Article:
Barcelona-based Natural Machines developed the first kitchen appliance based on 3D printing technology, called Foodini. The Michelin-starred brothers of Cocina Hermanos Torres introduced the 3D food printer in their kitchen to prepare creative dishes that would be impossible to do by hand.
It’s also in alignment with the restaurant’s sustainable processes, demonstrated by creating a zero-waste dish with the help of the 3D food printer. Not only restaurants but also home kitchen users could benefit from the technology soon. The latest FutureKichen video features Hermanos Torres’ use of Foodini. Funded by EIT Food, the FutureKitchen video series ‘infotains’ (entertain and informs) about food technology.
Creative meal designs and zero waste cooking
After contributing to develop Foodini with Natural Machines, today the Hermanos Torres chefs, Javier and Sergio 3D print around 100 dishes per day. They prepare the food for printing, put it into the Foodini capsules and print their desired shapes. Foodini is a WiFi IoT (Internet of Things) connected kitchen appliance and includes an app with pre-loaded designs. Customers can also design their own creations, save them and print again. Hermanos Torres appreciate that the 3D device allows them to design visually appealing meals that would be impossible to create by hand.
The machine helps them cook in a sustainable way: “Zero waste cooking is a fundamental part of our kitchen.” said Sergio Torres.“We use all the parts of the food which gives us new opportunities in terms of taste and texture. For example, from a fish we even use the skin, the bones and obviously, the meat”, adds his brother Javier Torres.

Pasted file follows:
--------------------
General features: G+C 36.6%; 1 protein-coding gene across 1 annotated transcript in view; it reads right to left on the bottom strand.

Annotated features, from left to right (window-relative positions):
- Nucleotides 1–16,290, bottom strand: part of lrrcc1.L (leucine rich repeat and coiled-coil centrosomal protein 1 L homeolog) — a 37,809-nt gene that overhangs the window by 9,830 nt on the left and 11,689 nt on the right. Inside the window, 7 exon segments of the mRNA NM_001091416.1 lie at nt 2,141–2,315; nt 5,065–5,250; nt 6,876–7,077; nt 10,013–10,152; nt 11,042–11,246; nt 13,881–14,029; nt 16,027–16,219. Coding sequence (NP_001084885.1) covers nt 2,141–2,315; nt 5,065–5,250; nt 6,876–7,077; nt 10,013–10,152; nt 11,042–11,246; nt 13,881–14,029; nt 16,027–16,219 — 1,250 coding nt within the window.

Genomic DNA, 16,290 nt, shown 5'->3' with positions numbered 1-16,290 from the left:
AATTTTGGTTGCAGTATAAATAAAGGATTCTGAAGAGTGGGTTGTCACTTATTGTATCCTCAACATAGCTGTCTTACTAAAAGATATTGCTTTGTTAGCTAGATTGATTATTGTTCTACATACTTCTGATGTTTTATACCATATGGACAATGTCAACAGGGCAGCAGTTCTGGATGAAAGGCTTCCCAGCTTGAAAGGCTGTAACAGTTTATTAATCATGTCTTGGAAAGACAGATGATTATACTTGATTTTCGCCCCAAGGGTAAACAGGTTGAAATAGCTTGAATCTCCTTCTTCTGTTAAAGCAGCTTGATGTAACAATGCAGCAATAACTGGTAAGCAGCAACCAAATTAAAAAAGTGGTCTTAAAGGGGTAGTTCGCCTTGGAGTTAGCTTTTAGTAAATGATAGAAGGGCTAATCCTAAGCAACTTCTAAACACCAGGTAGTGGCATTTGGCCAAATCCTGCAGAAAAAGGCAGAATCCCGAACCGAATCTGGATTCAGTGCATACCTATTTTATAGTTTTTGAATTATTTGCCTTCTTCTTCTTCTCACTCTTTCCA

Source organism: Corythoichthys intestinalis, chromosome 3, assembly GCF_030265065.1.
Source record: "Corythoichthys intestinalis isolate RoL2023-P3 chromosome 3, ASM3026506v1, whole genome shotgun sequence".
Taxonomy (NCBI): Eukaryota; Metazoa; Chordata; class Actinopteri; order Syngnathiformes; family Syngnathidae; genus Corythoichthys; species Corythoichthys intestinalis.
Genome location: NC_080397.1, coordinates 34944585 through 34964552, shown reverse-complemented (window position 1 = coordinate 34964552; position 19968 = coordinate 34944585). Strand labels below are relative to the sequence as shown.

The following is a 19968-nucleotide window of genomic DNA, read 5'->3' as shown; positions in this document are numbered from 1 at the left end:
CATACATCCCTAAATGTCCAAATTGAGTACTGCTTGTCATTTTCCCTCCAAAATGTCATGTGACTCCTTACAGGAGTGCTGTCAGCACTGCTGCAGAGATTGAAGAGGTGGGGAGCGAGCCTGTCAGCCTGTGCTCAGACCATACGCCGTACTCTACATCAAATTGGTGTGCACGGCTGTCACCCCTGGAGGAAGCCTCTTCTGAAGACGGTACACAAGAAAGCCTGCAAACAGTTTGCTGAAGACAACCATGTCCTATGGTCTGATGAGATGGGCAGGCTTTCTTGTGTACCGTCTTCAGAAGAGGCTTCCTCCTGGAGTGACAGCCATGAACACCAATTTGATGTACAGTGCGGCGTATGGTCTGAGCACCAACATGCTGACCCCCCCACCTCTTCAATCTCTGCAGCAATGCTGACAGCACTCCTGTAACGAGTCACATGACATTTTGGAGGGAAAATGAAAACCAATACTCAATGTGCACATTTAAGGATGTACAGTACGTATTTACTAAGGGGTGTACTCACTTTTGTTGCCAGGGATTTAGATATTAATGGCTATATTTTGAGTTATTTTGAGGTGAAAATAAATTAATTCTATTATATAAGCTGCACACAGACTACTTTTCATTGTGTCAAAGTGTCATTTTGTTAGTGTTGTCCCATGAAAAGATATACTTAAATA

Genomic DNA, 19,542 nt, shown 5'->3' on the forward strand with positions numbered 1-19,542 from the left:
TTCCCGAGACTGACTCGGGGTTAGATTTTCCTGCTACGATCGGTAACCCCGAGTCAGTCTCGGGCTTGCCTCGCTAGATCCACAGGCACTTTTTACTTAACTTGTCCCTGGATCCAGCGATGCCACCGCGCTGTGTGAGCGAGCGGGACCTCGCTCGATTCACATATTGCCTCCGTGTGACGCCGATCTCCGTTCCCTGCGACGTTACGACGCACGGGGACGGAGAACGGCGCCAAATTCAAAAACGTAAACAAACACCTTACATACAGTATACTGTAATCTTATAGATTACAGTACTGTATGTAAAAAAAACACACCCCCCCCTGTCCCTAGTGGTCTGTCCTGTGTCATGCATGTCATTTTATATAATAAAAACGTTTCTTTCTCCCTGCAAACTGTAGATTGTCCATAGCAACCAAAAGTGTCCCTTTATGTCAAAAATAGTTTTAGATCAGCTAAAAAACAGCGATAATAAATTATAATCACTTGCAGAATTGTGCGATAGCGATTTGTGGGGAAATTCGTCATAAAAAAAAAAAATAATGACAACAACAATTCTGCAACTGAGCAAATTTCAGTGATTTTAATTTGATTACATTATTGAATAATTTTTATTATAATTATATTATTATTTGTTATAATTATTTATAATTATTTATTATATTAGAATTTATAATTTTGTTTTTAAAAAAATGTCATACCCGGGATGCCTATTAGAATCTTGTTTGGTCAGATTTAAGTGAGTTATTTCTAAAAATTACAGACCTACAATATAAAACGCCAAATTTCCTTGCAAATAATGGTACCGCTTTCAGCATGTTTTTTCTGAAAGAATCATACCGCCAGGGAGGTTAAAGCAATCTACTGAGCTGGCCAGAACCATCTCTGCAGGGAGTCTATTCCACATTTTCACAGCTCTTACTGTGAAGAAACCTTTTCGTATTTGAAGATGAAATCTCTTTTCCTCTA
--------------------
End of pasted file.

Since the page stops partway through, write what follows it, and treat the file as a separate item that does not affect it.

Future of food with Foodini
The 3D food printer is currently mostly used in professional kitchens, but Lynette Kucsma, Co-founder and CMO of Natural Machines sees it entering our homes, too: “We believe that in 10 to 15 years, 3D food printers will become a common kitchen appliance in both home and professional kitchens, similar to how an oven or a microwave are common appliances in kitchens today. The printer would enable people to become food manufacturers themselves.”
An estimated 20% of the total food produced is lost or wasted in the EU. Food technologies such as Foodini help tackle this problem. Instead of manufacturing in a central location and shipping out the final product, the mini-manufacturing kitchen appliance encourages to produce locally and customise the ingredients, e.g. using all food, including those with imperfect appearances. Food that is normally bought packaged can be printed in the amounts and shapes needed.
Foodini can also support users in preparing healthy food as they can determine the ingredients, such as the amount of salt or sugar.